• cPacket: eliminated FL_ISRECEPTIONSTART; isReceptionStart() now uses remainingDuration as input; added a similar isReceptionEnd() method.

  • cPacket::str() overhaul to reflect new fields and uses

  • In the APIs, sendDelay and propagationDelay (which were sort of combined into a single value) are now distinct, and handled separately.

  • Eventlog format changes: BeginSendEntry: added sendDelay and transmissionId; SendHopEntry, SendDirectEntry: added remainingDuration

Simulation kernel, other changes:

  • cSimpleModule: added scheduleAfter(), rescheduleAt(), rescheduleAfter() methods. This is mainly for convenience, but using rescheduleAt() instead of a cancelEvent() followed by a scheduleAt() will eventually allow for a more efficient implementation.

  • getModuleByPath() adjustment: It will now never return nullptr, even for the empty string given as path. Instead it will throw an exception if the module was not found. This change makes this method consistent with other getter methods in the simulation library, and allows nullptr checks to be removed from model code that uses it.

  • cComponent: added preDelete(). This a virtual method that the user can override to add tasks to be done before the module (or channel) is deleted. When deleteModule() is called on a compound module, it first invokes preDelete() recursively on the submodule tree, and only starts deleting modules after that. preDelete() can help simplify network or module deletion in a complex simulation that involves model change listeners.

  • Added opp_component_ptr. It implements a smart pointer that points to a cComponent (i.e. a module or channel), and automatically becomes nullptr when the referenced object is deleted. It is a non-owning ("weak") pointer, i.e. the pointer going out of scope has no effect on the referenced object. opp_component_ptr can be useful in implementing modules that hold pointers to other modules and want to be prepared for those modules getting deleted. It can also be useful for simplifying safe destruction of compound modules containing such modules.

  • A new method, findModuleByPath() was added for cases when an optionally existing module needs to be found.

  • cIListener’s destructor now unsubscribes from all places it was subscribed to. This change was necessitated by the following deleteModule() change.

  • deleteModule(): Module destruction sequence was changed so that when deleting a compound module, the compound module’s local listeners are notified about the deletion of the submodules.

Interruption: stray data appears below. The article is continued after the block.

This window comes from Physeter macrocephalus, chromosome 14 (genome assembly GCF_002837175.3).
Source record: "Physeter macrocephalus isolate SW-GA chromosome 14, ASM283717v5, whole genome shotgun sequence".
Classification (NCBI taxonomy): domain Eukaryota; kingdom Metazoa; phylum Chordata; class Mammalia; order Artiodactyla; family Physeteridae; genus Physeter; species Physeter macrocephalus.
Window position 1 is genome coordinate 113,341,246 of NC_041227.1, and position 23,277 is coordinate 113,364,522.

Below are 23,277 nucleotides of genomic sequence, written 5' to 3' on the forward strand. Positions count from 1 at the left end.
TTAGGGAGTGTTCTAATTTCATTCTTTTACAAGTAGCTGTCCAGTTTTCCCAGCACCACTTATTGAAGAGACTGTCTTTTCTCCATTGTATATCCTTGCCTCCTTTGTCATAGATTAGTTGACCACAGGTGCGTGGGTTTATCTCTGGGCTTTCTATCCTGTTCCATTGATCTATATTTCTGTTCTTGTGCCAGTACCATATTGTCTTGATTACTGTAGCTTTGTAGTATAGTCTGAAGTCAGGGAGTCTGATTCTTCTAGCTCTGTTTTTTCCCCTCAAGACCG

• deleteModule() internals refactored. The motivation was to avoid doing things like firing pre-model-change notifications from a halfway-deleted module. Now we do every potentially risky thing (such as deleting submodules and disconnecting gates) from doDeleteModule(), and only delete the module object when it is already barebones (no submodules, gates, listeners, etc). With this change, the deletion sequence is now pretty much the reverse of the setup sequence.

  • Now it is allowed for modules to be deleted (including self-deletion) and created at will during initialization.
  • cMessage: allow isMessage() to be called from subclasses.
  • Added the autoWarmupFilter statistic attribute that allows one to disable auto-adding the warmup filter to a statistic. Example:


    This will cause all values from the foo signal to be recorded, even values emitted during the warm-up period (if one is set).

    However, the real motivation behind this feature is to allow the user to add the warm-up filter at a non-default location in the filter chain. By default, the warm-up filter is added at the start of the filter chain (right before the first filter), but this is not always what is needed.

    For example, “@statisticfoo” is equivalent to “@statisticfoo”, and records (as vector) the minimum of the values which were emitted after the warmup period is over. In contrast, if we replace “min(warmup(foo))” with “warmup(min(foo))”, it will compute the minimum of ALL values, but only starts recording the result after the warmup period has expired.

    This is a crucial difference sometimes. For example, a statistic might record queue length computed as the difference of the number of messages that entered the queue and those that left it:

    @statistic[queueLen](source=count(pkIn)-count(pkOut);record=vector); //INCORRECT

    In this case, if a warmup period is set, the result may even go negative because the pkIn and pkOut signals that arrive during the warmup period are ignored, and if pkOut arrives after that, we are at -1. The correct solution is to add the warmup filter after the difference between arrivals and departures have been computed:

    @statistic[queueLen](source=warmup(count(pkIn)-count(pkOut));autoWarmupFilter=false;record=vector); //OK

    The autoWarmupFilter option exists because either location for the warmup filter (beginning or end of the chain, or even mid-chain) may make sense for certain statistics. The model author needs to decide per-statistic which one is correct.

  • Added DemuxFilter, which allows splitting the stream of values arriving from a signal to multiple streams. For example, if values from the foo signal are tagged with the labels “first”, “second” and “third”, then the following statistics:


    will produce three scalars: “foo:count(demux):first”, “foo:count(demux):second”, and “foo:count(demux):third”.

    The labels are taken from the (full) name of the details object specified in the emit() call. This filter is especially useful if you intend to save multiple instances of the same statistics from the same module (e.g. per-connection TCP statistics).